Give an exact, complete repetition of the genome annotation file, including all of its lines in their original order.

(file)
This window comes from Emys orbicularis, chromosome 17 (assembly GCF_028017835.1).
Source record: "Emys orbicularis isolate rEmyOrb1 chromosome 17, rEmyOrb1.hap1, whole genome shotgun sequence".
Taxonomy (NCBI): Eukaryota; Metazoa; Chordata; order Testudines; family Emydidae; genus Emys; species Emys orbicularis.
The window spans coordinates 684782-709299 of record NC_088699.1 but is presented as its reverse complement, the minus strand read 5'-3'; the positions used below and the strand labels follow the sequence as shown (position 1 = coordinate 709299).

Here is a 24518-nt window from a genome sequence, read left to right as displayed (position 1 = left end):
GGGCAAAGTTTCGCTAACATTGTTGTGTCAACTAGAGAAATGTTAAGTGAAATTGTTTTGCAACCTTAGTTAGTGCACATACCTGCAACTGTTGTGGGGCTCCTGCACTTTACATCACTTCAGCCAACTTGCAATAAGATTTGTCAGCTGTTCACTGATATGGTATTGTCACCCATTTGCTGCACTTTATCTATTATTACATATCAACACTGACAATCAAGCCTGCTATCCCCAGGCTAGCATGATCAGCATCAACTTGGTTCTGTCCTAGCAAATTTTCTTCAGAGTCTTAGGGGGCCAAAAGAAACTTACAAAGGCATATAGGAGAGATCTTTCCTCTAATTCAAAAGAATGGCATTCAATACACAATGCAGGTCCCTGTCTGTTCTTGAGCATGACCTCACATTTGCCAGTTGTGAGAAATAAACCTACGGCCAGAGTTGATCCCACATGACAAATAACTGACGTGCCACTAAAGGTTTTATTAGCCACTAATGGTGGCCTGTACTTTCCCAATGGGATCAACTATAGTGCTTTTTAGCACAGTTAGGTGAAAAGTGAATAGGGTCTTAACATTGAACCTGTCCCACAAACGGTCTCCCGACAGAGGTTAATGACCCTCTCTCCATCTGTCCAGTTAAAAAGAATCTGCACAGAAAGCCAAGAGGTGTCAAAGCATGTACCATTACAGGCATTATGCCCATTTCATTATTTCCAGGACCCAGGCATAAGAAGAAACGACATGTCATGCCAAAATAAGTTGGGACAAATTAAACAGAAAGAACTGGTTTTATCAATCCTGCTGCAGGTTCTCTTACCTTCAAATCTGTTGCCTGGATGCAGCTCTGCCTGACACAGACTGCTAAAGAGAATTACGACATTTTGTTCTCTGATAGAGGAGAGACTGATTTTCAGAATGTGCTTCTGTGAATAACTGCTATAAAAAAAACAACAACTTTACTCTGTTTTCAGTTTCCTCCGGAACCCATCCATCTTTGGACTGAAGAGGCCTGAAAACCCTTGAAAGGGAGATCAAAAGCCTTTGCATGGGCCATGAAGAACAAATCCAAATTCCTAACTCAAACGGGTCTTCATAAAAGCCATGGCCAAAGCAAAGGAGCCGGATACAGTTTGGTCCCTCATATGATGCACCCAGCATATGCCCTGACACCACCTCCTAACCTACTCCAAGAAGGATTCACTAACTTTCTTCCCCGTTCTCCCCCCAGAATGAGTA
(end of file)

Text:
This window comes from Emys orbicularis, chromosome 17 (assembly GCF_028017835.1).
Source record: "Emys orbicularis isolate rEmyOrb1 chromosome 17, rEmyOrb1.hap1, whole genome shotgun sequence".
Taxonomy (NCBI): Eukaryota; Metazoa; Chordata; order Testudines; family Emydidae; genus Emys; species Emys orbicularis.
The window spans coordinates 684782-709299 of record NC_088699.1 but is presented as its reverse complement, the minus strand read 5'-3'; the positions used below and the strand labels follow the sequence as shown (position 1 = coordinate 709299).

Here is a 24518-nt window from a genome sequence, read left to right as displayed (position 1 = left end):
GGGCAAAGTTTCGCTAACATTGTTGTGTCAACTAGAGAAATGTTAAGTGAAATTGTTTTGCAACCTTAGTTAGTGCACATACCTGCAACTGTTGTGGGGCTCCTGCACTTTACATCACTTCAGCCAACTTGCAATAAGATTTGTCAGCTGTTCACTGATATGGTATTGTCACCCATTTGCTGCACTTTATCTATTATTACATATCAACACTGACAATCAAGCCTGCTATCCCCAGGCTAGCATGATCAGCATCAACTTGGTTCTGTCCTAGCAAATTTTCTTCAGAGTCTTAGGGGGCCAAAAGAAACTTACAAAGGCATATAGGAGAGATCTTTCCTCTAATTCAAAAGAATGGCATTCAATACACAATGCAGGTCCCTGTCTGTTCTTGAGCATGACCTCACATTTGCCAGTTGTGAGAAATAAACCTACGGCCAGAGTTGATCCCACATGACAAATAACTGACGTGCCACTAAAGGTTTTATTAGCCACTAATGGTGGCCTGTACTTTCCCAATGGGATCAACTATAGTGCTTTTTAGCACAGTTAGGTGAAAAGTGAATAGGGTCTTAACATTGAACCTGTCCCACAAACGGTCTCCCGACAGAGGTTAATGACCCTCTCTCCATCTGTCCAGTTAAAAAGAATCTGCACAGAAAGCCAAGAGGTGTCAAAGCATGTACCATTACAGGCATTATGCCCATTTCATTATTTCCAGGACCCAGGCATAAGAAGAAACGACATGTCATGCCAAAATAAGTTGGGACAAATTAAACAGAAAGAACTGGTTTTATCAATCCTGCTGCAGGTTCTCTTACCTTCAAATCTGTTGCCTGGATGCAGCTCTGCCTGACACAGACTGCTAAAGAGAATTACGACATTTTGTTCTCTGATAGAGGAGAGACTGATTTTCAGAATGTGCTTCTGTGAATAACTGCTATAAAAAAAACAACAACTTTACTCTGTTTTCAGTTTCCTCCGGAACCCATCCATCTTTGGACTGAAGAGGCCTGAAAACCCTTGAAAGGGAGATCAAAAGCCTTTGCATGGGCCATGAAGAACAAATCCAAATTCCTAACTCAAACGGGTCTTCATAAAAGCCATGGCCAAAGCAAAGGAGCCGGATACAGTTTGGTCCCTCATATGATGCACCCAGCATATGCCCTGACACCACCTCCTAACCTACTCCAAGAAGGATTCACTAACTTTCTTCCCCGTTCTCCCCCCAGAATGAGTA